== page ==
Skip to main content
No. 1375:
Newton vs. Leibniz

Today, we throw Leibniz's cat into the super collider. The University of Houston's College of Engineering presents this series about the machines that make our civilization run, and the people whose ingenuity created them.

A cartoon in today's paper shows a TV hearing with the camera on two scientists. A panel member says:

My question is directed to Professor Zimmerman. If it's true that you felt Professor Ditmar's paper ... was totally unsubstantiated ... why didn't you simply ask to review his data, as opposed to putting his cat into the super collider?

I didn't know whether to laugh or weep. Maybe it's time to tell the story of Isaac Newton and Gottfried Wilhelm Leibniz. If you've ever studied calculus, you know it was created independently by Newton and Leibniz. Few of us appreciate the full fury of the priority dispute behind that.

Now Hal Hellman retells the story. Newton was born in 1642, Leibniz four years later. Calculus is a means for calculating the way quantities vary with each other, rather than just the quantities themselves. The bare bones of that idea had been hatching before either Newton or Leibniz was born. But they each wrote a full system of calculus.

In 1665 Newton created his somewhat clumsy method of fluxions. He feared criticism and sat on his work 'til 1704. Then he published it as an appendix to his book on Optiks. The odd thing is, he began his fight with Leibniz long before he published anything. Leibniz wrote his calculus around 1673, and he used the notation we still use today -- derivatives expressed as dy/dx, and so on. He too sat on his work for a long time. He published it in 1684 (still twenty years ahead of Newton!).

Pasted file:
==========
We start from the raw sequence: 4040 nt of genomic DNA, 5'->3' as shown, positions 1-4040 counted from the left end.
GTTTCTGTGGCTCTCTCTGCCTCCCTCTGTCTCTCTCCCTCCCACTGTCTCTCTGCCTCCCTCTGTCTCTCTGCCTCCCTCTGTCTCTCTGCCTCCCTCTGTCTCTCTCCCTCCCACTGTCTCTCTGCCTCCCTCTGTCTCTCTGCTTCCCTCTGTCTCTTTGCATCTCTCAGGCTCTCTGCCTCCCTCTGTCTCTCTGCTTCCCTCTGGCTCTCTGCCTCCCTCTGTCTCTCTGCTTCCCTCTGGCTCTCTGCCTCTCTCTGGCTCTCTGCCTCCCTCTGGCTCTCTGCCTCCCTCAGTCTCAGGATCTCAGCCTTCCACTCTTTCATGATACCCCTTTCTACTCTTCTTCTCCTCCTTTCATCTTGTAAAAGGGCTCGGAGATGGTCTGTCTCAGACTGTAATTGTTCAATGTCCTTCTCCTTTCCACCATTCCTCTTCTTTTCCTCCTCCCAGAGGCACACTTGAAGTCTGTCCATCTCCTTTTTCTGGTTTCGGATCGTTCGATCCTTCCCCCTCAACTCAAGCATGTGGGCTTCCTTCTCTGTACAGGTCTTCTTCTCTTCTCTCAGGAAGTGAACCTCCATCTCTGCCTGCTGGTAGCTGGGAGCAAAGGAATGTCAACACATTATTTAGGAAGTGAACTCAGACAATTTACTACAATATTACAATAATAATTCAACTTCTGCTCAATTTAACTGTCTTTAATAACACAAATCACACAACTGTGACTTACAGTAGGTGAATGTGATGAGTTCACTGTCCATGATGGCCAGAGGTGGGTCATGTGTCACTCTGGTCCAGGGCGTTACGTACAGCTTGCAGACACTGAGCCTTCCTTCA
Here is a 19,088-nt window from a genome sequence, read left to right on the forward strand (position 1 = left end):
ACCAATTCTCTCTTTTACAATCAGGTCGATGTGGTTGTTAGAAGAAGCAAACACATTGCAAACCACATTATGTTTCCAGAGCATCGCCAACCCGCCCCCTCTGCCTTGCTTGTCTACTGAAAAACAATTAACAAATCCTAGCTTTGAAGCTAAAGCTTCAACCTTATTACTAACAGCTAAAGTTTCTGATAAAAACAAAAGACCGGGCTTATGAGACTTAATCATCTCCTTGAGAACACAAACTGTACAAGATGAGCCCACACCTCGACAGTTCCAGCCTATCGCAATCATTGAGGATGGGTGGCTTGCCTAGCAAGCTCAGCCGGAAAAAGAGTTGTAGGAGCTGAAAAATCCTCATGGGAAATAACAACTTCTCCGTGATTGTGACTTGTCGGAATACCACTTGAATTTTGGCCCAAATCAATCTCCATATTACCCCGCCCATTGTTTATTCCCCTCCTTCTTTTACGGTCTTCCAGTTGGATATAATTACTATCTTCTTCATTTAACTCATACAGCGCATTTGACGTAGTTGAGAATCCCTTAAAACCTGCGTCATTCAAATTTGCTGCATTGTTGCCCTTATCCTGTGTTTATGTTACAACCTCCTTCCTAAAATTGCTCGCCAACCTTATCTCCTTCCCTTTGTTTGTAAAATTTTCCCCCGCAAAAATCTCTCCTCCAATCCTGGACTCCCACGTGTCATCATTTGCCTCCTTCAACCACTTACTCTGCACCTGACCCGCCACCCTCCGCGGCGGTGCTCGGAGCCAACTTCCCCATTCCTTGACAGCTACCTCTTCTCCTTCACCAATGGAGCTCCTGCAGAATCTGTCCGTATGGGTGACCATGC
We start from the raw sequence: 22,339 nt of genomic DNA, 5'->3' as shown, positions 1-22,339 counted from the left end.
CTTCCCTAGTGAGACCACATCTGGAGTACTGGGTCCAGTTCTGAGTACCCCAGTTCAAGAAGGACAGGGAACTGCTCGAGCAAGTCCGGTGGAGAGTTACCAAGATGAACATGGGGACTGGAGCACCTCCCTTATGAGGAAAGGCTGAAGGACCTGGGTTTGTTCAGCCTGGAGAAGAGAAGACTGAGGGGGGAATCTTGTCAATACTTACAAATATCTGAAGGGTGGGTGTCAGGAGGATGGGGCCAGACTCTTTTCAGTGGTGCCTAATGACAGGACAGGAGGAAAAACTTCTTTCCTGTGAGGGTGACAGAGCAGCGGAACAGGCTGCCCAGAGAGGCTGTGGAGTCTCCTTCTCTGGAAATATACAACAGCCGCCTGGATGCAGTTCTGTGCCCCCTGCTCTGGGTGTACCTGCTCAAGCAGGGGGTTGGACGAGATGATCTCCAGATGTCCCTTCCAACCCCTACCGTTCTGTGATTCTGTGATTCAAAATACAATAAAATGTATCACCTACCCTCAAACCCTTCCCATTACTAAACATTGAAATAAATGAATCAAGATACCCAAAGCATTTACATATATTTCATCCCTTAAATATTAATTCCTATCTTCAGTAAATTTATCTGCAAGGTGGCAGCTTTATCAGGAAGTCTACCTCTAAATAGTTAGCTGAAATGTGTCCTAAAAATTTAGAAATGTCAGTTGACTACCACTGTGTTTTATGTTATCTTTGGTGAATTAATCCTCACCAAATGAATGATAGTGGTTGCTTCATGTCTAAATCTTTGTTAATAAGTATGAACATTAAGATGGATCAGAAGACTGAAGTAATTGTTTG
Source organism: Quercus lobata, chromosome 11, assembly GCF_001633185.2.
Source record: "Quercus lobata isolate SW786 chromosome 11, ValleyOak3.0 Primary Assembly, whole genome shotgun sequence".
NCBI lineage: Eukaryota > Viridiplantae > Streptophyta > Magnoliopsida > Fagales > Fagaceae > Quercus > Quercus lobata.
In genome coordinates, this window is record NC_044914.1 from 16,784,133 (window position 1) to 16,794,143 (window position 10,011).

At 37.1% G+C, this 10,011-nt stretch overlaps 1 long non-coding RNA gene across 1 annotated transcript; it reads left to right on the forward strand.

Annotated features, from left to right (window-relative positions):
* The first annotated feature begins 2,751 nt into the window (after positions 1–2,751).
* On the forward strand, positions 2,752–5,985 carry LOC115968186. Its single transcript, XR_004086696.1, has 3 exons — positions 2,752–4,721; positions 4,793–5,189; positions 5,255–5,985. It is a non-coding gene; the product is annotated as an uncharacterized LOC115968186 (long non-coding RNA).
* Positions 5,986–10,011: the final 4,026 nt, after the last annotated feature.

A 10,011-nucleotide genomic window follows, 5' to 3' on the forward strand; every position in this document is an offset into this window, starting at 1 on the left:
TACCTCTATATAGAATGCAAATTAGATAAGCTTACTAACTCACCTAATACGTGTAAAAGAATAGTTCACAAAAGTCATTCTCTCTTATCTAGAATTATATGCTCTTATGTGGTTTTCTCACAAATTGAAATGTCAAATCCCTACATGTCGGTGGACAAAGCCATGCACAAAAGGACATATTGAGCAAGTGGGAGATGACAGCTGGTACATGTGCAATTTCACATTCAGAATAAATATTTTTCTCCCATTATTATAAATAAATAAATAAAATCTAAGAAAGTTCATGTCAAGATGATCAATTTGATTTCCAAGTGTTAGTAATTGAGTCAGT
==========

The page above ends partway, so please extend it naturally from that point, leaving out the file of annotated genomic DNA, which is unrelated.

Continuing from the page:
A surprised Newton took the offensive. But both men had cronies egging them on. Johann Bernoulli, who used Leibniz's calculus to maximize functions, goaded Leibniz into fighting Newton. Newton was surrounded by toadies whom Leibniz called the enfants perdus, the lost children. Newton choreographed the attack, and they carried the battle. They accused Leibniz of plagiarism, a charge that falls apart when you trace the details. In the end, Newton's campaign was effective and damaging. He emerged with the credit. But when people like Leonard Euler and the Bernoullis erected the field of applied analysis, they used Leibniz's calculus.

Leibniz worked in an astonishing variety of fields. He was first to state the conservation of energy. He worked for a reunification of Catholics and Protestants. That may well've been fed by his optimistic metaphysics. It was he who claimed we live in the best of all possible worlds. Voltaire, born when both Newton and Leibniz were on in years, wouldn't stand still for that. While his mistress, Emily de Breteuil, translated Newton's Principia into French, Voltaire wrote Candide. And Candide's friend Dr. Pangloss made vicious sport of Leibniz's optimism.

Leibniz died poor and dishonored, while Newton was given a state funeral. Yet history validates Leibniz. For as time passes, so does the potency of Newton's assault. And Leibniz gradually finds his place as one of the great thinkers of all time.

I'm John Lienhard, at the University of Houston, where we're interested in the way inventive minds work.

(Theme music)

Hellman, H., Great Feuds in Science: Ten of the Liveliest Disputes Ever. New York: John Wiley & Sons, Inc., 1998, Chapter 3.